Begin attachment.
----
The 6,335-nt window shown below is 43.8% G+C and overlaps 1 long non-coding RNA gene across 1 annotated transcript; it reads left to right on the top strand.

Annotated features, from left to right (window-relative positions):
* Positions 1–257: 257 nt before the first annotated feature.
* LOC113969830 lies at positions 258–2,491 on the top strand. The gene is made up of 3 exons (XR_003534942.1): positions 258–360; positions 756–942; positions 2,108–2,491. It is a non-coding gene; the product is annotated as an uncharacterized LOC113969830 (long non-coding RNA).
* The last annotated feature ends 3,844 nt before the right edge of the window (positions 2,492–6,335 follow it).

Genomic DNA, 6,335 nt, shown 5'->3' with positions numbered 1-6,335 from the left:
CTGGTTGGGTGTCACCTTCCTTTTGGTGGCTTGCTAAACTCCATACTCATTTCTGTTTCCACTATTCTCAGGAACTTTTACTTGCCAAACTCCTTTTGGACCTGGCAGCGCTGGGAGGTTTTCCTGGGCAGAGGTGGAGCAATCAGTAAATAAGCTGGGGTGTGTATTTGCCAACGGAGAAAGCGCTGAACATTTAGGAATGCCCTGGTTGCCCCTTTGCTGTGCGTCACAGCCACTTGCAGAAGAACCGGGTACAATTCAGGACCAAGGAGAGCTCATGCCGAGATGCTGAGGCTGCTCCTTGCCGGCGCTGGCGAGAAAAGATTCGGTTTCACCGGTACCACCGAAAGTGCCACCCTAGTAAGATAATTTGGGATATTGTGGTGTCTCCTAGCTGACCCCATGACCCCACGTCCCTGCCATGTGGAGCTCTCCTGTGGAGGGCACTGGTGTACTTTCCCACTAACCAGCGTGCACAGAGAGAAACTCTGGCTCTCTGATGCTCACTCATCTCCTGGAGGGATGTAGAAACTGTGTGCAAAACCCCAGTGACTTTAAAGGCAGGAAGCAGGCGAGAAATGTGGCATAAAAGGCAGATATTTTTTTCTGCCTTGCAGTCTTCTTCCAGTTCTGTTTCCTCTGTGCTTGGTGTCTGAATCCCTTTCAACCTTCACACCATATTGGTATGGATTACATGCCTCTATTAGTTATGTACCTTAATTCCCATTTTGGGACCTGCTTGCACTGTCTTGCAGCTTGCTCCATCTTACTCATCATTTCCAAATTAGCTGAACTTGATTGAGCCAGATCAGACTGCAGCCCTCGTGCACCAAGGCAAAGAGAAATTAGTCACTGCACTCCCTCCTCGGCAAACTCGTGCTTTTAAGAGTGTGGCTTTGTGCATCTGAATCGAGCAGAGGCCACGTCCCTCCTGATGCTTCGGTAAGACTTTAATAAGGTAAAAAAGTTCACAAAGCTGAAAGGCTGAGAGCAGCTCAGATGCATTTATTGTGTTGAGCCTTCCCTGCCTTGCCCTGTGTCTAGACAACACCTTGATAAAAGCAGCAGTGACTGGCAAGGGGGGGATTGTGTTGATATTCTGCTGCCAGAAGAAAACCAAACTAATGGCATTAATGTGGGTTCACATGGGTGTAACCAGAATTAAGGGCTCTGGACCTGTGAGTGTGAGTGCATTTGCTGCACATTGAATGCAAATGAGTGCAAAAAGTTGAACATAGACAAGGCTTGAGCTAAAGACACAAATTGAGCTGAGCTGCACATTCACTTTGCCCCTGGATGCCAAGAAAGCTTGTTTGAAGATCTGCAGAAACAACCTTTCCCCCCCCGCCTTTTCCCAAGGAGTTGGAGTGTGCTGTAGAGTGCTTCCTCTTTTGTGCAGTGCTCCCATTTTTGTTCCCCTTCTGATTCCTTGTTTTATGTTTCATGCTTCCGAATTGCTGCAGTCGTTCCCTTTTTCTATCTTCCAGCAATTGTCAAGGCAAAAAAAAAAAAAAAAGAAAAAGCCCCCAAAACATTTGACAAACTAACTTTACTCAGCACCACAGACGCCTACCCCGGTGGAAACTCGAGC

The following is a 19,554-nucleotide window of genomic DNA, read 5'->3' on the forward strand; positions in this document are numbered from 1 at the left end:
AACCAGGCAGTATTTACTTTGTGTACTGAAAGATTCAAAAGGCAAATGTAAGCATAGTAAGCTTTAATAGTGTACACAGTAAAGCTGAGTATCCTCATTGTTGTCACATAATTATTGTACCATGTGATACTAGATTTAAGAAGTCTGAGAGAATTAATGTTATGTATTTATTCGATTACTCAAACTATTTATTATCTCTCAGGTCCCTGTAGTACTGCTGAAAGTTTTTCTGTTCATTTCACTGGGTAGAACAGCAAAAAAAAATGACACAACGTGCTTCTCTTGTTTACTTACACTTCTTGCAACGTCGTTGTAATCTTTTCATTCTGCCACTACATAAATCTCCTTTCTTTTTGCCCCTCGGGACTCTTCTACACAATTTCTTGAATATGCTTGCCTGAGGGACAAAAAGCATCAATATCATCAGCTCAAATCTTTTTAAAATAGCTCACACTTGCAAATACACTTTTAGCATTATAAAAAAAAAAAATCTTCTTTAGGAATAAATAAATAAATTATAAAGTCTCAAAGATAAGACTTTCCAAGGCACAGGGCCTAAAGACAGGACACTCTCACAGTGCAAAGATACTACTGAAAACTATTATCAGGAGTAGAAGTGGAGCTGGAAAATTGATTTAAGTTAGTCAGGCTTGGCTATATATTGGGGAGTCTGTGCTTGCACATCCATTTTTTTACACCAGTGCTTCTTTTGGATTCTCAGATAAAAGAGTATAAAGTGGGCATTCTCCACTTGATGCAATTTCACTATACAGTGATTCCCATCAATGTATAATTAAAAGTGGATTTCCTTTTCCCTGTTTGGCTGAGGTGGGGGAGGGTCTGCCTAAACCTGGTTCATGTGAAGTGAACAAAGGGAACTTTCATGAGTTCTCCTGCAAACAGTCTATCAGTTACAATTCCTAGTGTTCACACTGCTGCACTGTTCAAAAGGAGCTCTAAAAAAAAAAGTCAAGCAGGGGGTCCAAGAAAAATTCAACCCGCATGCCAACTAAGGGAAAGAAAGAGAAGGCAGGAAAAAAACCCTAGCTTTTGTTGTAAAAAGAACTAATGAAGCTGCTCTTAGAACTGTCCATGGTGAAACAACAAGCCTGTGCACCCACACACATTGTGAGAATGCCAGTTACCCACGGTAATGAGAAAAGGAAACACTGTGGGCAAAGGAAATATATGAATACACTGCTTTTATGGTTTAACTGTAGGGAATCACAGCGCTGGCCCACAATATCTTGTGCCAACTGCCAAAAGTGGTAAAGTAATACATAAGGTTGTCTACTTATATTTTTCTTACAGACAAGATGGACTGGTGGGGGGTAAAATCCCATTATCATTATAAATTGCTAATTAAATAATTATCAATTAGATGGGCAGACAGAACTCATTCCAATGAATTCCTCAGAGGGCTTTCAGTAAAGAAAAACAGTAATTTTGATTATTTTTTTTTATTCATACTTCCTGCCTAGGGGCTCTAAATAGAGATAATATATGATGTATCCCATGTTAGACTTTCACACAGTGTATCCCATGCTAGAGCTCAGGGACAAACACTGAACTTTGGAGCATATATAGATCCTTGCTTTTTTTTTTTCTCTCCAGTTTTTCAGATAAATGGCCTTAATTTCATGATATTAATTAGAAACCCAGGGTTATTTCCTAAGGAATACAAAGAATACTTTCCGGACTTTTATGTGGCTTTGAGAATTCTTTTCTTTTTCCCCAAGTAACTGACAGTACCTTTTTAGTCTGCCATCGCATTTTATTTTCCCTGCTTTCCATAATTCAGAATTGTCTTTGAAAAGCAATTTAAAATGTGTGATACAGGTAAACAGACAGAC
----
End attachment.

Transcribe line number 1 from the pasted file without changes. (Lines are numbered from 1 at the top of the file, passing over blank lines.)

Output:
The 6,335-nt window shown below is 43.8% G+C and overlaps 1 long non-coding RNA gene across 1 annotated transcript; it reads left to right on the top strand.